"If it hath not been (my most dear and gracious lady) no small comfort to your poor old servant to receive but one line of your blessed hand writing in many months for the relief of a most grieved, wounded heart, how far more exceeding joy must it be in the midst of all sorrow to receive from the same sacred hand so many comfortable lines as my good friend Mr. Gorge hath at once brought me. Pardon me, my sweet lady, if they cause me forget myself, and not to find well what tune I am in, only this I do say with all humble and most dutiful thanks to your most excellent Majesty, that the beginning and scope of all my service hath been, is, and shall be, next God, only to content and please you. And if I may do it, then is all sacrifice either of life or whatsoever well offered for you. "I must likewise ask pardon most gracious lady to say a little to some particular points set down in your second letter, but not any whit to the defence of that which so misliketh you touching your former offence taken, but referring all as from the beginning to your Majesty's own goodness ; but some other things there be very needful for your Majesty to be both satisfied and informed of. The first is that you are persuaded that by some other name or under some other condition I might have the same and as much authority as by the name of general governor I have. Because Sir Thomas Heneage is very well able to answer this point, I will the less trouble your Majesty withal, and yet I think if I would have displeased your Majesty more justly, and have contented these people more gladly I could have done so, but finding your Majesty above all other things minded to have no more attributed to yourself but the only helping and assisting those countries, without further taking upon you either sovereignty or protection, forced me rather (the necessity of the cause then considered) to take the matter upon myself than to use the authority under the name of your officer, which was the thing in the world the States and provinces stood chiefly upon with me, that I would take the government absolute, under the name of your lieutenant and minister here, whereby then in deed I had fully concluded your Majesty either a sovereign or protector. But otherwise, as is well known to Mr. Heneage and all men here, it was not possible to have the authority which your Majesty could like I had without the name of absolute Governor, but in such sort as was given me, and yet had I it not by that name of absolute Governor, but a government absolute granted unto me, over and beside that authority which your Majesty had appointed unto me ; which authority they might have given to any other and must have done ; and but for that, it is well known, both the Count Maurice de Nassau, the Count Guillaume and the Count Meurs had been all three my superintendents and governors in deed ; and no other way in the world to control it but this they took, and I am assured your meaning never was to have me here your General at their commandments, as so I must have been ; and so of late upon the knowledge of your Majesty's mislike it hath been sought to make it so by some of their practices of this country that are bound to your Majesty and by your means to me also. But having your countenance I doubt it not to disappoint their devices well enough and better than perhaps your Majesty doth suppose. For I can assure your Majesty upon late very good proof the hearts of these people be yet with you, and die to think you should leave them, as divers lewd reports are given out. "An other matter your Majesty doubteth is that I have caused your treasure to be paid for these men to your loss, but I beseech you, have not that opinion of me. It is true your treasurer hath very forwardly of himself paid out divers sums to the English bands in the States' pay, and without any warrant from me, as shall appear by the dates of them ; only one for Ostend upon the saving or losing the town at my arrival first, which either he received again or might have done long or this. And after he had thus paid divers bands, and the cause why he did so I do also know, even for his own profit ; and so hath he almost in plain words confessed unto me, I have granted him my warrant at his own suit, but specially to save your Majesty the money, that by showing my warrant it shall appear their debt due and to be answered again to your Majesty, as being general to you both, and though not so much, yet have they also disbursed upon need some money to men in your Majesty's pay, as doth appear upon my warrant to their treasurer also. Beside, where it is doubted that your men that come over shall be turned to your charge, I will thus much affirm to your Majesty, that there is not a man yet come over but hath received his full conduct money of the States, and so shall that which is laid out for Sir William Stanley be presently paid also upon his men's arrival. Nay, I have gone further, finding the enemy so strong, our present need so great, and the States so slow in all their preparations, as I have agreed with the Mr. [of] Gray [?] for a good number of men, as I received advice from your Majesty a good while since, finding these country men in deed no men for war to trust unto ; and therefore I do haste to increase our numbers of English and Scots, for they be known men that will fight. These men, will I see the States shall pay ; and if your Majesty's gracious countenance had maintained me, I would have been in better state both to bridle the States and to withstand the enemy than yet I have been, albeit I thank God and your Majesty, (fn. 1) I begin to be prettily accompanied now with men, only lacking governors and leaders, specially a marshal, having had neither marshal nor any governor almost in our camp from the beginning : a matter of great importance, and a matter I have long and oft called upon but never relieved, and I must still say to your Majesty, it had been better to have wanted the use of twenty thousand pounds than the service of Sir William Pellam here this long ; it is not only an unsufferable want to all our people, but the enemy hath bragged of it. I do assure your Majesty by the allegiance I owe you, I know the prince of Parma hath spoken it some months past, that he was sure that neither Pellam nor the lord Grey should come, nor that any more men by your licence or muster should pass, which falls out somewhat too true, to our discomfort, but if yet either Pellam or my lord Grey or rather both may come, I trust your Majesty shall reap the greatest honour and good by it. But first Sir William Pellam, for he is readiest, for God's sake and your own honour's sake, let him come. We have now some numbers increased, but no man fit for such a government as Sir William Pellam is able to discharge. I beseech your Majesty, trust me and believe me, there is not one, no, not one for it, whatsoever you have heard or may hear, or of whom soever, that I know, to be employed at this time here. I find it, I feel it to my great hindrance, and no less danger every day. I know here be worthy and very valiant gentlemen, but for so great a charge believe me there is not one yet here for it, I am loth to hinder any man ; it hath not been my custom to your Majesty. I beseech you that all men may have their deserts, and your poor army here comforted. Let all the haste possible be used with Sir William Pellam, whose coming with that worthy gentleman Sir William Stanley, I trust with those that be here, your Majesty shall hear well of. And to end this, if I see not all your money laid out by my warrants for the States fully repayed, albeit they were drawn now by me to get the assurance at their hands for it, let me lose my credit with your Majesty. And yet I say it again, the money paid without my knowledge, and so was much more &c. "Two other matters I am further also to answer your Majesty in—the one for the not paying by the States of the two hundred thousand florins a month agreed upon, wherein I must needs say that they have paid that two hundred thousand, but that I stand upon of late with them is two hundred thousand more, which they long since agreed on, and I sent word thereof to your Majesty, and herein indeed they have been very slack, but if your Majesty will pardon me to speak the truth of that story, it grew only upon Sir Thomas Heneage coming with the message of your displeasure, for, from that time till this they have not only sought to hinder that agreement but to intermeddle wholly again with all things which did appertain to my office and place they gave me. And to withstand them, to be plain I durst not, and they have applied it diligently since to work that conceit into every man's head else, yet it is now brought in for a shift to save the vile traitor Hemert, that so villainously delivered Grave into the enemy's hands. They have alleged by his friends that I am no competent judge to direct his cause, not being governor of the provinces, your Majesty having disavowed it to the States, neither is this true. But yet I hope it shall not save him, for I will rather run home than such a wretch should escape justice ; but the last two hundred thousand florins, notwithstanding all delays I have now, I think for fear partly of the forces I have together, and partly for doubt of the people's malice toward them, they offer both that and more in time to be paid ; and be your Majesty assured, both for all the former and for any other cause there shall no charge be cast upon you, only I beseech you for your honour's sake, and for the service sake, observe your contract, and you shall see that I will see the rest performed, to what charge soever it grow. "The other matter is to satisfy your fear for over hasty fighting with the enemy, considering the great difference between our forces. Your Majesty in deed doth give both princely and very gracious counsel, and God forbid but it should be obeyed, as for my part, I will both remember your pleasure, and give order to others to do the same. Only upon extremities it must please your Majesty to tolerate with some adventure, as at Grave, when the relief was sent to it, there was no remedy but to adventure a fight, not to seek willingly to fight, but to defend the enemy at such a time. The like is now for Venlo, a place besieged by the Prince with all his forces. There must be some adventure, or else it will sure be lost. And yet there shall be as substantial dealing as men can possibly devise. To the relief whereof I do send three thousand footmen and a thousand horse, as well to take all advantages to help the place, as to comfort and defend three other towns joining to Venlo, which if they should not be relieved, would be lost as soon as the other were gone. They be Guelders, Wachtendonck, (Wayttendon) and Berck. Neuss (Nuse) is an other also, which two last be towns standing upon the river of Rhine, and at this present we have the river free from Dordrecht to Cologne without any let or stay in the world ; and God sending sufficient force in time, I doubt not the keeping it so. And for fulfilling your Majesty's pleasure, I dare assure it shall be with all due and honourable consideration as yourself would wish it to be. The Lord God ever comfort you, and bless you for the comfort I receive from you. I can yield no more but to rest a faithful, true and most careful poor wretch for you with my continual prayers whilst I may speak or breathe. Utrecht, this—June, 1586. I beseech your Majesty to pardon my long and hasty scribbling in this sort." Holograph. Two seals of arms but no address. 7 pp. [Holland VIII. 85.] [Probably written on the 14th. Leicester arrived at Utrecht on the 13th, where he received letters from the Queen by Nicholas Gorge (see letter of 24th, below). Hemert was beheaded on the 18th. Extracts from this letter are quoted by Motley (i. 454, 458 ; ii., 23, 24, 38).]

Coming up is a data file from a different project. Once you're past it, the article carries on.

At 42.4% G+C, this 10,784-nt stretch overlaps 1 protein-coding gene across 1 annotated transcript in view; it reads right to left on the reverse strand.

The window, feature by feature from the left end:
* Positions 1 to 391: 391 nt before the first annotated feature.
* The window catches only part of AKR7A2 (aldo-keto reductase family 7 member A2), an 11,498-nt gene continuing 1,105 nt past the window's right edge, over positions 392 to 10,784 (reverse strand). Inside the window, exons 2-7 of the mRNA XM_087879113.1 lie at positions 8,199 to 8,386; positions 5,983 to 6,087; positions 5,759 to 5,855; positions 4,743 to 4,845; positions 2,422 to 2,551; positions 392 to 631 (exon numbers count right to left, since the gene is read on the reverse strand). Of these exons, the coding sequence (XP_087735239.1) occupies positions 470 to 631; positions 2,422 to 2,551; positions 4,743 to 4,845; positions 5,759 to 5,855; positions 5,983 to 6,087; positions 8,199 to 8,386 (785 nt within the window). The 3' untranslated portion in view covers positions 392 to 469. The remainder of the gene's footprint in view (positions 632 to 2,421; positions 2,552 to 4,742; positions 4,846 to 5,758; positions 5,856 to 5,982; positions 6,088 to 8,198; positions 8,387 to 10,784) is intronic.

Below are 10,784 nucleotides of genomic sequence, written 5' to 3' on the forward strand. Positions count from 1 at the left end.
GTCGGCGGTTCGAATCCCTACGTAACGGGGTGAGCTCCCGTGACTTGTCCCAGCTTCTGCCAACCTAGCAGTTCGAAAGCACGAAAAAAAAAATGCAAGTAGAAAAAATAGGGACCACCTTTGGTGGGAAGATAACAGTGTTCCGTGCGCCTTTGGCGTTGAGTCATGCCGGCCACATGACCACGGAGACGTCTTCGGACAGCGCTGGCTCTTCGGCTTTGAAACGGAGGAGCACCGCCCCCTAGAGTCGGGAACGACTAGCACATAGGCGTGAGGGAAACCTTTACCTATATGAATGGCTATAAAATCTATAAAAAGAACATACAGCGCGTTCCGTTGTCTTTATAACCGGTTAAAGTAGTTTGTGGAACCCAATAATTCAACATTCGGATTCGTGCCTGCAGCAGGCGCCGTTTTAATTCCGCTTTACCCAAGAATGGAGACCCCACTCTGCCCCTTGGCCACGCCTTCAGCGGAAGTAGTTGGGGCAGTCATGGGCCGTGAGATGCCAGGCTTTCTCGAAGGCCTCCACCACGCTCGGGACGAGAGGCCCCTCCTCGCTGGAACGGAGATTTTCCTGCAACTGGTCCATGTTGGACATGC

June 14. Notes by Burghley concerning payments to or for the Low Countries, and endorsed by him :— "14 Junii, 1586. At Barn Elms. A memorial how to clear the account for Holland." 2 pp. [Ibid. 86.]